With such talented youth, the Gophers may be the surprise team in the Big Ten.

ñChris Lempesis contributed to this report

Chris Lempesis
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With only a quarter of its 20-runner roster consisting of upperclassmen, you might think Minnesota’s men’s cross country team is looking to the 2005 season as a rebuilding year.

That, however, is not the case, as the Gophers – who have advanced to eight straight NCAA Championships – still believe they are capable of extending their streak to nine.

Actually, just getting back to the NCAAs isn’t even enough, they said.

“I don’t even think it’s fair to say that’s the ultimate goal,” senior Erik Grumstrup said. “I think we have higher expectations than that. Getting to the national meet, to be honest with you, it’s sort of expected now and we expect it of ourselves.”

Grumstrup, along with senior All-American Ryan Malmin, will be looked upon to lead the way until the underclassmen, including 10 freshmen, get their feet wet.

Malmin appears to be set to take over the No. 1 spot vacated by two-time All-American Andrew Carlson with Grumstrup not too far behind on the depth chart.

Junior Antonio Vega was expected to be in that top group but he’s out for at least the early part of the year with a back injury. There is no timetable for his return.

Coach Steve Plasencia said that while this group of leaders might be small, he is sure of their abilities.

“With certain teams, I’d be worried about the leadership situation because of the fact that (we have), what was it, 15 underclassmen – freshmen and sophomores,” he said.

“(But) three of the guys who are coming back are All-Americans in cross country and track and reasonably good people and smart guys.”

The team is equally confident in a group of talented underclassmen.

Malmin mentioned a group of young runners which included sophomore Justin Grunewald and freshmen Ben Puhl and Luke Walker – all of whom should be in the top group with Malmin, Grumstrup and Vega.

The most anticipated underclassman, though, is freshman Chris Rombough, a two-time Wisconsin Division I high school state champion who also finished fifth in the 2004 Foot Locker Nationals.

“He was a highly recruited guy and so we feel fortunate that he chose the University of Minnesota,” Plasencia said. “We decided that we would not redshirt him this fall and that we would use him right away.”

Plasencia said he decided not to redshirt Rombough because of Vega’s injury and “he’s ready to run at the Division I level.”

Malmin, for one, said he’s looking forward to seeing Rombough.

“He’s definitely unproven on the college scene so far,” Malmin said. “But he’ll be fun to watch and see what he can do.”

The Gophers are equally excited about hosting the Big Ten championships.

“It only comes around once every 10 years,” Plasencia said. “So certainly we get up for the end of the year and the Big Ten meet is always a tough grind and a tough fight.”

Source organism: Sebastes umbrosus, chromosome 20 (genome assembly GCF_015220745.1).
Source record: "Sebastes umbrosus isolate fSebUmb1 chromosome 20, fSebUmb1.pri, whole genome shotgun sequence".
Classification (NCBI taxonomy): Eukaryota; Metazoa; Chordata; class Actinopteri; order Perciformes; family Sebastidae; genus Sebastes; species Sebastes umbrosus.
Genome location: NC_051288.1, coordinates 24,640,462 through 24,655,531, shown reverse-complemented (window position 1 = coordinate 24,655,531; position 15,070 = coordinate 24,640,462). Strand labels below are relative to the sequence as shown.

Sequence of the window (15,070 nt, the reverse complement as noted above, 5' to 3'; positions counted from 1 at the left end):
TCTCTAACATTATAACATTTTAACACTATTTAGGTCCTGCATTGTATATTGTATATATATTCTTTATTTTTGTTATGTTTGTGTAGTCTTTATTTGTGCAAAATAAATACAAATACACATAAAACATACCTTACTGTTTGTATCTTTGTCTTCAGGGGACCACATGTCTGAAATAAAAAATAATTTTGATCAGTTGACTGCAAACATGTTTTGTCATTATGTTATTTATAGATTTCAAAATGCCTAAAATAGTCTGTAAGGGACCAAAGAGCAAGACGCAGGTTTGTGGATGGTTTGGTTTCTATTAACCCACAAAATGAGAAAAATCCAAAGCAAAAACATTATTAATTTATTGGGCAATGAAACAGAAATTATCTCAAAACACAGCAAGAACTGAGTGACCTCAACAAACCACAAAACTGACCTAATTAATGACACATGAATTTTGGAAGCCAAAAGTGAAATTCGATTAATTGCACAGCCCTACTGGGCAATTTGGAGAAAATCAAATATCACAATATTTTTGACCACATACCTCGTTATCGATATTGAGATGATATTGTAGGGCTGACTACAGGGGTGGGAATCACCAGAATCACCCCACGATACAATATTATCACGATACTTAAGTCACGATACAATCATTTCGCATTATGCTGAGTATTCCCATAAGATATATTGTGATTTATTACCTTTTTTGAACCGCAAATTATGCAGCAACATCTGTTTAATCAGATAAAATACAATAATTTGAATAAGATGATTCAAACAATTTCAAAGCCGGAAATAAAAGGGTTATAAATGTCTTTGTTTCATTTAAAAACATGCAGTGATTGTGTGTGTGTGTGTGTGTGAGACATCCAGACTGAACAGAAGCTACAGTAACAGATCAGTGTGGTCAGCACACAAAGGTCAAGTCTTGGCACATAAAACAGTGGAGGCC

How well Minnesota gets up for the Big Tens – and the meets that follow – will determine whether the streak lives or dies.

Zach Eisendrath
[email protected]

Last season, Minnesota’s rowing team accomplished more than in any other season in program history.

But the team is by no means satisfied by the way last season ended.

In their final regular season event last spring, the Gophers – in their only home race of the season – upset No. 15 UCLA. With the victory, the Gophers finished the season as the 15th ranked team in the nation, the highest ranking in program history.

“We were right on the cusp last season,” assistant coach Libby Sharrow said. “(A bid) looked favorable, but the committee made their decision. (Being rejected from the tournament) helped the team focus over the summer. We are very excited. The team has shown up in the fall ready to go physically and psychologically,”

Usually finishing fifth out of seven teams is a disappointment, but that was not the case last year during the Big Ten Rowing Championships. Incredibly, six of the seven teams in the competition were nationally ranked in the top 20. The Gophers finished behind only nationally ranked No. 3 Michigan, No. 4 Ohio State, No. 7 Michigan State, and slightly behind No. 14 Wisconsin.

After the Big Ten Championships, the Gophers felt they had a legitimate chance of getting a bid into the NCAA tournament.

Twelve teams receive bids to bring three boats to the tournament. They can bring their first varsity eight, second varsity eight (eight women row per boat) and first varsity four (four female rowers).

Four at-large bids are also handed out by the NCAA to allow a total of 16 teams to compete in first varsity eight competition. Considering they finished 15th in the nation and there are 16 invites, the Gophers felt they had done what was necessary to receive a bid.

The NCAA tournament committee on the other hand, did not.

After being on the bubble and not getting in, the team is hungrier than ever before.

The team’s success will start and end by the example set by senior captain Cheryl Wick.

In a team-oriented sport, each rower has an equal obligation to come through for her fellow teammates. Wick’s role is to show her fellow teammates not just how to improve on the water, but also how to represent Minnesota off the water.

According to Sharrow, individuals are the building blocks to the team’s overall success, and Wick is just one person on an unselfish team.

“Cheryl is a great example of a person who is a great leader. She is a diligent worker who works very hard and trains smart. However, she is just one of the people that make the team.”

Wick looks to build upon last season’s individual success in which she was named to the Rowing Coaches Association’s All-Region Team. She also was a first-team All-Central Region selection.

In addition to her on-the-water success, she set a strong example off water by being named to the Academic All-Big Ten team in spring.

The Gophers kick off the fall season Oct. 1 with the Head of the Mississippi. The race can be seen at River Flats Park, right behind Coffman Union.

Minnesota will host the Big Ten Women’s Rowing Championships starting April 29. The event will be at Lake Phalen in St. Paul.

The team also is finalizing plans for its own rowing facility which should be completed next year. The facility will be a helpful tool for the team, but will also include programming for public access.